Rightsize your retargeting efforts with audience suppression


The COVID-19 pandemic has forced most CMOs to rethink and revise their marketing strategies and spends across the board. According to a Gartner study, 65% of CMOs and marketing leaders have already braced for moderate to significant budget cuts due to pandemic-related disruptions.

With every penny either questioned or eliminated from marketing budgets, marketers must suddenly face the challenge of stretching every bit of the marketing dollar, to do more with less. Marketers have to either justify the return on ad spend or face elimination of previously allocated budgets.

Common pitfalls that erode ROI

Incorrect targeting, lack of targeting strategy, and targeting the wrong channel are just some of the reasons marketers struggle to prove the efficacy of allocated budgets. Let’s take a closer look at the consequences.

Targeting the same prospect multiple times can be more damaging than not doing so at all. Depending on the industry you are in, it is best to target prospects anywhere between three to seven times, with one ad impression per day. Seeing the same YouTube ad in rapid succession from three to five times on the same day can prove very annoying to prospects in a hurry to get to the content they really want.

Targeting the customer on the wrong channel leads to low click-through rates (CTR). Most advertisers achieve less than 1% CTR for a YouTube or banner ad.
Targeting an existing customer with an ad for a product already purchased seems to be the deadliest ad-targeting sin. It not only squanders ad spend, but also erodes brand credibility very quickly.

Maximize impact with audience suppression

Audience suppression or removal of specific prospects or customers from your target segments can help improve campaign performance and ultimately ROI. You can do this in two ways.

Stop sending ads to customers who have already purchased the product you’ve advertised. A prospect that recently became a customer will obviously not be in the market for the same product for some time to come. For example, a customer who purchased a car insurance policy will likely not look for the same coverage for at least a year unless, of course, they want to insure another car. In that case, you should wait for that individual to get back in-market via some inbound activity. Similarly, a leisure traveler will most likely not return to the same vacation spot and stay in the same hotel within a short period of time. Some products like home appliances, furniture, and high-end electronics may by nature fall into the one-time or very infrequent purchase category. Failing to recognize this and sending ads to such customers will not only waste ad money, but will make the customers feel like merely one among the herd, that the brand doesn’t really recognize or care about them as individuals.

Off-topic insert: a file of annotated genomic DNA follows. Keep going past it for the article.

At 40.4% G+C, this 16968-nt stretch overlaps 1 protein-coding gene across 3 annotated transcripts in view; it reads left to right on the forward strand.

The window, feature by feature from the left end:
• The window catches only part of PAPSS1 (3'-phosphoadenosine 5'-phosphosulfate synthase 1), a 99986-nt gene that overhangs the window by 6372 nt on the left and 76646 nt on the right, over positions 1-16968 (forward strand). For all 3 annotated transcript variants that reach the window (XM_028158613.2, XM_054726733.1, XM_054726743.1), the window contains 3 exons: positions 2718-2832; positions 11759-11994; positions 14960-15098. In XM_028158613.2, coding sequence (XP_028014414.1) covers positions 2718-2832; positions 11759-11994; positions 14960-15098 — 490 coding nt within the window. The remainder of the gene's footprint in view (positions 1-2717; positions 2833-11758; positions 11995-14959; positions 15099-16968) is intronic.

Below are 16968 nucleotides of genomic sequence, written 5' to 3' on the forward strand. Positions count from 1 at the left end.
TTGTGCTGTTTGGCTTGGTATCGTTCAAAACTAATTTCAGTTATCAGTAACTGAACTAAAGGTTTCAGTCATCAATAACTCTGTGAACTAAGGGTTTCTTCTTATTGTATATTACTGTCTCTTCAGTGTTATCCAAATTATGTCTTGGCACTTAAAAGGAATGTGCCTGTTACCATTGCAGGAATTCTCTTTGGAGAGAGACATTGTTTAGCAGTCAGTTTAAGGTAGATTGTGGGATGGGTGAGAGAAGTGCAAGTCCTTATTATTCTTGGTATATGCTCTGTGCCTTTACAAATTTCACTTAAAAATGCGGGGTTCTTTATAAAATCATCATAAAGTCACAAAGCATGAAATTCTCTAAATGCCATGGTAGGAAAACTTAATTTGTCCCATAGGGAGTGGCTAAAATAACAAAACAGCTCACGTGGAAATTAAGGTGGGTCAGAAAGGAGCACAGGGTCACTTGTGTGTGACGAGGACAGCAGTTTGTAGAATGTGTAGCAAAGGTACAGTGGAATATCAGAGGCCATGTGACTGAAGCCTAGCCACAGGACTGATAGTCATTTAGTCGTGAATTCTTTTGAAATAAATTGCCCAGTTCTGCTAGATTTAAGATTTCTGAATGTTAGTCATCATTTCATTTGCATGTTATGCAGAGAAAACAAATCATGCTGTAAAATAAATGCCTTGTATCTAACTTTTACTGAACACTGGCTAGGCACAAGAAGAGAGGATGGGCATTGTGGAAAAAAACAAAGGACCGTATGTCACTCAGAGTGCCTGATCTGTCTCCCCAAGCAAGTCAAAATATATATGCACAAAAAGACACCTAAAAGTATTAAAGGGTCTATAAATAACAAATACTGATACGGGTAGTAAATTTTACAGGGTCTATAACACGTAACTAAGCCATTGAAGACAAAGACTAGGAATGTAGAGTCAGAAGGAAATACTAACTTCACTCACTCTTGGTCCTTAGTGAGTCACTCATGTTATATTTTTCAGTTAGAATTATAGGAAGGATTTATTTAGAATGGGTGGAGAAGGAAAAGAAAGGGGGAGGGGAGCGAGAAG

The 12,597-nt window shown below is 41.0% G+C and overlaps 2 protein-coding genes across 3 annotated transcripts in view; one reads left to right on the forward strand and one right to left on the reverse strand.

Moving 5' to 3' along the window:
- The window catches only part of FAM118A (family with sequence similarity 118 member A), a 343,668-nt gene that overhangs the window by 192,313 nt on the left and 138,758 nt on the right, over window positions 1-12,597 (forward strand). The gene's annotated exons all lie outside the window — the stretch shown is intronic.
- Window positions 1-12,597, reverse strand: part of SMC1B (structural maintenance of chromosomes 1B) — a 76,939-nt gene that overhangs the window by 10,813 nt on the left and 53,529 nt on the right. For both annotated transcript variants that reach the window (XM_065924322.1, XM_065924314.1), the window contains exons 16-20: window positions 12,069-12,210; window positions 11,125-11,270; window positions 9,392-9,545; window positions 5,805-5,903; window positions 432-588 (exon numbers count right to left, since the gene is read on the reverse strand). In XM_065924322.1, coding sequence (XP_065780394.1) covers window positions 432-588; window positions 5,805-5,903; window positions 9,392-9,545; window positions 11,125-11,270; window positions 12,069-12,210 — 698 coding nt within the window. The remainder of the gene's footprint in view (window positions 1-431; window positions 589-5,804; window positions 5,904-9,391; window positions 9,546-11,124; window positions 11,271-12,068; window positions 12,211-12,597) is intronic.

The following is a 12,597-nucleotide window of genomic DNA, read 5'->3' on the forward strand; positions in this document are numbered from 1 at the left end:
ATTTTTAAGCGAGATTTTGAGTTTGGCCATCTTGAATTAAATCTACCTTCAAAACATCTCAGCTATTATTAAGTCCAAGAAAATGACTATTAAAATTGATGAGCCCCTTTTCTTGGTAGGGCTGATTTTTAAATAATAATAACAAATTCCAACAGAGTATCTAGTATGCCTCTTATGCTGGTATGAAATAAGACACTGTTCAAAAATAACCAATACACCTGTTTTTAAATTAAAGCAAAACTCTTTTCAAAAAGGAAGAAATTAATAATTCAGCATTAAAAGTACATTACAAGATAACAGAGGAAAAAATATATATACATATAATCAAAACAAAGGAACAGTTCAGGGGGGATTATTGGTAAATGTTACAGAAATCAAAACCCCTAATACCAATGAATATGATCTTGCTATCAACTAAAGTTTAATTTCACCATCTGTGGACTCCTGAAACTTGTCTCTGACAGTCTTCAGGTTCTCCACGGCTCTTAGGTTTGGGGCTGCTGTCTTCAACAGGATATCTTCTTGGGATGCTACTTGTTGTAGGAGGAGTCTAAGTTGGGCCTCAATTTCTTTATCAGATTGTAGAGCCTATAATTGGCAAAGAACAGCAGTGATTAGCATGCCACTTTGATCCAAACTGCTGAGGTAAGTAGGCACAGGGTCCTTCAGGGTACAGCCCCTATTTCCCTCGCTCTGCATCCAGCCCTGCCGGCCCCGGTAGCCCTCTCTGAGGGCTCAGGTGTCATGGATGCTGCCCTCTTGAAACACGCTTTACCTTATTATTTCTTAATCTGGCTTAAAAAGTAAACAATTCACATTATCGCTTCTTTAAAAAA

Stop sending ads to prospects who have seen the ad many times. This should take into account relevant downstream action like visiting your website, downloading the product brochure, or requesting a quote even if the prospect still has not taken action. Often, this signals that your prospect is not yet ready to make the purchase. By retargeting that individual on paid channels, you not only misuse precious marketing resources, but also interrupt the prospect’s online browsing time, which can be an irritant. Who doesn’t get annoyed when shown the same ad day after day, sometimes several times on the same day, on YouTube? The agony only multiplies with non-skippable ads.

Audience suppression challenges

Not having a real-time customer data platform is one of the key challenges faced by marketers. Other challenges include:

  • Cookie-based tracking. Cookies have a short shelf life, and most retargeting techniques are cookie-based.
  • Customer data not updated on real-time. Marketers can’t identify which targeted customers have converted and then suppress them from the audience segment.
  • Customers searching online and buying offline. Brands that lack the capability to track offline conversions end up continuously targeting, sometimes after purchases have been made.
  • Customers visiting the website from multiple devices. If the identities of these customers are not linked, there’s a chance they will still see an irrelevant or redundant ad in one of the non-linked devices.

How to address audience suppression

Audience suppression can be facilitated through the Smart Duo, Resulticks’ proprietary technology enabler. The Smart Duo comprises the Smart Link and a one-line SDK enabling the recognition of unknown audiences, nurturing them to known prospects, and converting them to identified individuals.

Whenever a first-time visitor visits the website through any paid channel enabled by the Resulticks Smart Link, the Smart Link hands over the data to the SDK on the landing page. The data include details of the campaign, customer journey, channel origin, and device fingerprint.

The SDK then tries to match the data within the database to check for records that might have similar data attributes. Resulticks’ campaign management module allows for setting rules to suppress ad targeting to existing customer records or set up a frequency cap rule to ensure the same prospect or customer does not see the ad more than a certain number of times. This is a win-win for the brand and the prospect or customer.

To know more about how the Smart Duo works, click here or request a meeting.


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